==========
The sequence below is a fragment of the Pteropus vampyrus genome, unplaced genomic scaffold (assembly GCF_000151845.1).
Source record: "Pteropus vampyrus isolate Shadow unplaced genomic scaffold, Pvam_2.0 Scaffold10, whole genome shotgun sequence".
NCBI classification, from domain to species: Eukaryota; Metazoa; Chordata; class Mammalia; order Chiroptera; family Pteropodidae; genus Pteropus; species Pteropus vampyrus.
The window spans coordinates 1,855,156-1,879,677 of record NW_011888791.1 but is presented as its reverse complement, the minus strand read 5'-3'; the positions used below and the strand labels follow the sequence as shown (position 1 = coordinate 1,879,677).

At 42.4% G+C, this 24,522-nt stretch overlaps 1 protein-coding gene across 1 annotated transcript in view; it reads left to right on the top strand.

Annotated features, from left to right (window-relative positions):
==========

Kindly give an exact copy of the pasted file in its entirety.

The sequence below is a fragment of the Pteropus vampyrus genome, unplaced genomic scaffold (assembly GCF_000151845.1).
Source record: "Pteropus vampyrus isolate Shadow unplaced genomic scaffold, Pvam_2.0 Scaffold10, whole genome shotgun sequence".
NCBI classification, from domain to species: Eukaryota; Metazoa; Chordata; class Mammalia; order Chiroptera; family Pteropodidae; genus Pteropus; species Pteropus vampyrus.
The window spans coordinates 1,855,156-1,879,677 of record NW_011888791.1 but is presented as its reverse complement, the minus strand read 5'-3'; the positions used below and the strand labels follow the sequence as shown (position 1 = coordinate 1,879,677).

At 42.4% G+C, this 24,522-nt stretch overlaps 1 protein-coding gene across 1 annotated transcript in view; it reads left to right on the top strand.

Annotated features, from left to right (window-relative positions):